WSIA's 2024 Legislative Preview
Jan. 3, 2024
The 2024 session of the Washington State Legislature will convene on Monday, January 8th, for 60 days of fast-paced action before lawmakers adjourn to head into the 2024 campaign season.
Big ticket items for the Legislature to consider during the short session include course corrections to the state's operating, capital, and transportation budgets, as well as legislative majorities' continued focus on environmental, housing, mental health, and social service issues.
The likely qualification of six citizen initiatives to the Legislature, ranging in subject from repealing the state's capital gains tax and carbon emissions cap-and-trade policy, to police pursuit standards, parental rights in education, forbidding future income taxes, and allowing opt-out of the state-run long term disability insurance payroll tax, will add an aura of intrigue to the session as they represent moderate-to-conservative priorities that a more progressive legislature must either adopt, propose an alternative, or send to the people for a vote on the November ballot.
Labor and employment regulation will likely be another hot area for legislative proposals, as pre-filed bills already indicate union or plaintiff-lawyer friendly proposals around disclosure of personnel records, a bar on mandatory employee meetings about unionization, unemployment insurance for striking workers, an expansion of paid sick leave entitlements, and more.
In workers' compensation, an effort is expected to address the logjam in independent medical exam availability occasioned by last year's law allowing worker recording of IMEs without, per Labor & Industries' guidance, co-recording by examiners unless a worker consents.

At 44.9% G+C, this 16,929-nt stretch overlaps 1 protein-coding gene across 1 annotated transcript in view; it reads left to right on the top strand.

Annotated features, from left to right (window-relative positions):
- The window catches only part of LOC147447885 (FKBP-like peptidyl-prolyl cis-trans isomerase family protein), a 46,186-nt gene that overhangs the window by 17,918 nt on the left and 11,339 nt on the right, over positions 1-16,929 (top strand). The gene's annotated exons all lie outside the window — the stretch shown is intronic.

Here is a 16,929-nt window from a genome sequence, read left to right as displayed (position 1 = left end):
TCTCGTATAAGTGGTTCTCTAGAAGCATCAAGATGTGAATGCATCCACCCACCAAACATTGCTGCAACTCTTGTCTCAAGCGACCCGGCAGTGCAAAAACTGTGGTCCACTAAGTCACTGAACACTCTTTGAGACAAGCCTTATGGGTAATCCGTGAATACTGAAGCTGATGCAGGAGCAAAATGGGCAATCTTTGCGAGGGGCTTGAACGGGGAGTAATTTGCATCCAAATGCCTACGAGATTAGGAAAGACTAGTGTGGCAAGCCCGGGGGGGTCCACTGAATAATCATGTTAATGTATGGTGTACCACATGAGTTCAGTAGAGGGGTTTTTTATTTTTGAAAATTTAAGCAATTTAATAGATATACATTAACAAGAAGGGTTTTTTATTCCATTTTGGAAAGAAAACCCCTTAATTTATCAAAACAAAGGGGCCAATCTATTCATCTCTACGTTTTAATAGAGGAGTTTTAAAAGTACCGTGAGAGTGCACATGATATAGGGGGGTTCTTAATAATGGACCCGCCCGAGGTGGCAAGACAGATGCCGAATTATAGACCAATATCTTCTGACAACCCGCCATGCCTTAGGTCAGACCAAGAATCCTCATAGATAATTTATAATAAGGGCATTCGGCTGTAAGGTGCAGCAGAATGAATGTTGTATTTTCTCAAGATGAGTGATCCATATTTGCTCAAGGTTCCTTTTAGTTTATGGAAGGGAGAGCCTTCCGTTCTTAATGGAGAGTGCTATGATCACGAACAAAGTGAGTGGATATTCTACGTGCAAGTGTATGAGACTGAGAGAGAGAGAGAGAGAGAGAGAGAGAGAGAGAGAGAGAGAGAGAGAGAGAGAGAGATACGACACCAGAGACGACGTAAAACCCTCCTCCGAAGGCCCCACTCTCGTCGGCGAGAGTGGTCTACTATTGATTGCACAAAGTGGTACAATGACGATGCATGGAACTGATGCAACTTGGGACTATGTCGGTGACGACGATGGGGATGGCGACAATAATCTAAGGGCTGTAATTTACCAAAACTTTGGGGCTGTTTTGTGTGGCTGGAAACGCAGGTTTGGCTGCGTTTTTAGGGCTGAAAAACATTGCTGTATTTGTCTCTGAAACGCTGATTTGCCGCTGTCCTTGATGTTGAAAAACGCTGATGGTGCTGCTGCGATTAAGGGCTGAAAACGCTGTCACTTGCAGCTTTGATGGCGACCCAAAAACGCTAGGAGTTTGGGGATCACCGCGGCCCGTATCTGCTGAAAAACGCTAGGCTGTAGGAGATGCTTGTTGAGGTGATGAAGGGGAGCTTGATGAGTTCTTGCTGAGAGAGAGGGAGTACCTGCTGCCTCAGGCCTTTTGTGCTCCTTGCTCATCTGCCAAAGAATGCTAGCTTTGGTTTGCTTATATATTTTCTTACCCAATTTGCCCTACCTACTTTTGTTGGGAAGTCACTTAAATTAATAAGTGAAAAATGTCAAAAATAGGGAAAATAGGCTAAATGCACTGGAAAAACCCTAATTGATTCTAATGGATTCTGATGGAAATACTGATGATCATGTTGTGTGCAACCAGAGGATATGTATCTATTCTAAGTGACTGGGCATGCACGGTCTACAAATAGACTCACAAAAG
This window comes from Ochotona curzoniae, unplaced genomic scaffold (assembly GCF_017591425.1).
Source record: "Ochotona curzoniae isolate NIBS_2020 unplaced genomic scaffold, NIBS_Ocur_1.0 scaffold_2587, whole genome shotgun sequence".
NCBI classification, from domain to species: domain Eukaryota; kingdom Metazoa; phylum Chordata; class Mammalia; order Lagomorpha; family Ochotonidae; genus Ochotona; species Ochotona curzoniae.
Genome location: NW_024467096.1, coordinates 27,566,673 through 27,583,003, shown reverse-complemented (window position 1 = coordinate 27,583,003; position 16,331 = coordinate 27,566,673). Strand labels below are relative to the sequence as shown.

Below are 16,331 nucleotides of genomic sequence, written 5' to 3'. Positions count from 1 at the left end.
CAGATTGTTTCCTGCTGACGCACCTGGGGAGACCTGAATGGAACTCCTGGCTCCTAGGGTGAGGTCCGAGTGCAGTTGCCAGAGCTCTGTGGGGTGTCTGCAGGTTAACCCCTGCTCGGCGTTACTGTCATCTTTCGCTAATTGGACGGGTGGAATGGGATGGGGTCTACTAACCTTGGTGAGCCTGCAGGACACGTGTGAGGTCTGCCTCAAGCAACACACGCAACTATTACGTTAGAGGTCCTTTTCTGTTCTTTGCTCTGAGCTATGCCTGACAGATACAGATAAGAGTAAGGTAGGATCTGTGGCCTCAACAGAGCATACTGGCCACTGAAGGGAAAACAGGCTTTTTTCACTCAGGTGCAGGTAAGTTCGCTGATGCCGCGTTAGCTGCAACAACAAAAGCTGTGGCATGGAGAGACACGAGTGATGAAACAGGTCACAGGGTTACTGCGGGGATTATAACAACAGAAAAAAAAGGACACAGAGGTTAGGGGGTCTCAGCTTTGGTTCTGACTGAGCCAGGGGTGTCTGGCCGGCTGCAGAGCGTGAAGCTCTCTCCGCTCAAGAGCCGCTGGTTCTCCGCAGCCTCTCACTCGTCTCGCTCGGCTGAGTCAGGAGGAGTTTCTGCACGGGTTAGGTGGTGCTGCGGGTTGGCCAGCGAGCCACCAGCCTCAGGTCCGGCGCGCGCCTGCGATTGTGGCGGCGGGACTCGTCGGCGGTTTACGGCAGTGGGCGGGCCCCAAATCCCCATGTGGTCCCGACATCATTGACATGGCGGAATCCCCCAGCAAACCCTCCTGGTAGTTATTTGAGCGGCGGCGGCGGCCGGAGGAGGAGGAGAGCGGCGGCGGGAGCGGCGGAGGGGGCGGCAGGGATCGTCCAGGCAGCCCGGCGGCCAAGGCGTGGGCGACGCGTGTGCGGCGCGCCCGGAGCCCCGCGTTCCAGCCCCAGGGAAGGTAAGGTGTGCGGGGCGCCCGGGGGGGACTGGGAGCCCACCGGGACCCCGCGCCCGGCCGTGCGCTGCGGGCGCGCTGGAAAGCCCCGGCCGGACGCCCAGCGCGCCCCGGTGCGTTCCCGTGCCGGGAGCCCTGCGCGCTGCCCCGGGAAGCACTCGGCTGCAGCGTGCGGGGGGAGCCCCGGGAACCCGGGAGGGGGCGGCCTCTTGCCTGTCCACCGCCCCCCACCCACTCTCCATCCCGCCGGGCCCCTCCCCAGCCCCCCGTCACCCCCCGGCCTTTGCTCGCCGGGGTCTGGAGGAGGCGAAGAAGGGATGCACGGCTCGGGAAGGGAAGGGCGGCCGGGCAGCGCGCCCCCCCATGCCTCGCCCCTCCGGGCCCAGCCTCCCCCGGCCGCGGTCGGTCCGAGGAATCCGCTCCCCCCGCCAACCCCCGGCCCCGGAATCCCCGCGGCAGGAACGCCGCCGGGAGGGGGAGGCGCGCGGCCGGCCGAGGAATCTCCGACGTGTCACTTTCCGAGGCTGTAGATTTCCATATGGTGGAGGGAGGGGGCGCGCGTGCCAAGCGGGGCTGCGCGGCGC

It is also anticipated that legislation will come forward to expand last year's "duty of good faith and fair dealing" and associated sanctions and penalties against municipal self-insured employers to all self-insured employers, pulling in the private sector. Given the uncertainty and risk to private employers that sanctions up to and including mandatory decertification could cause, without the rules defining an actual violation of "good faith and fair dealing" even being proposed yet, this will be a controversial proposal.
Among the bills pre-filed so far for introduction on Monday, Rep. Dan Bronoske, D-Lakewood has proposed new HB 1927, which would shorten the period of time loss a worker must claim in order to pick up the three waiting days of benefits from 14 to seven.
Rep. Peter Abbarno, R-Centralia, has proposed new HB 2031, which would extend occupational disease coverage for PTSD for county coroners, medical examiners, and investigative personnel, although the bill does not make such coverage presumptive.
It is anticipated that more workers' comp proposals will enter into the system as the session gets underway, with many receiving public hearings and committee action in the next few weeks.
The Legislature is continuing its tradition, began out of necessity during the COVID era, of allowing remote participation in legislative hearings and the ability to stream all proceedings through TVW's website. A handy guide to the legislative session, including links to these resources, can be found at the Washington State Standard news page here.
WSIA provides law and legislative committee e-list members with a detailed legislative update each Friday, and more general information on the week's legislative happenings in our frequent WSIA Weekly Newsletter. Members interested in joining the law/legislative list should contact the office.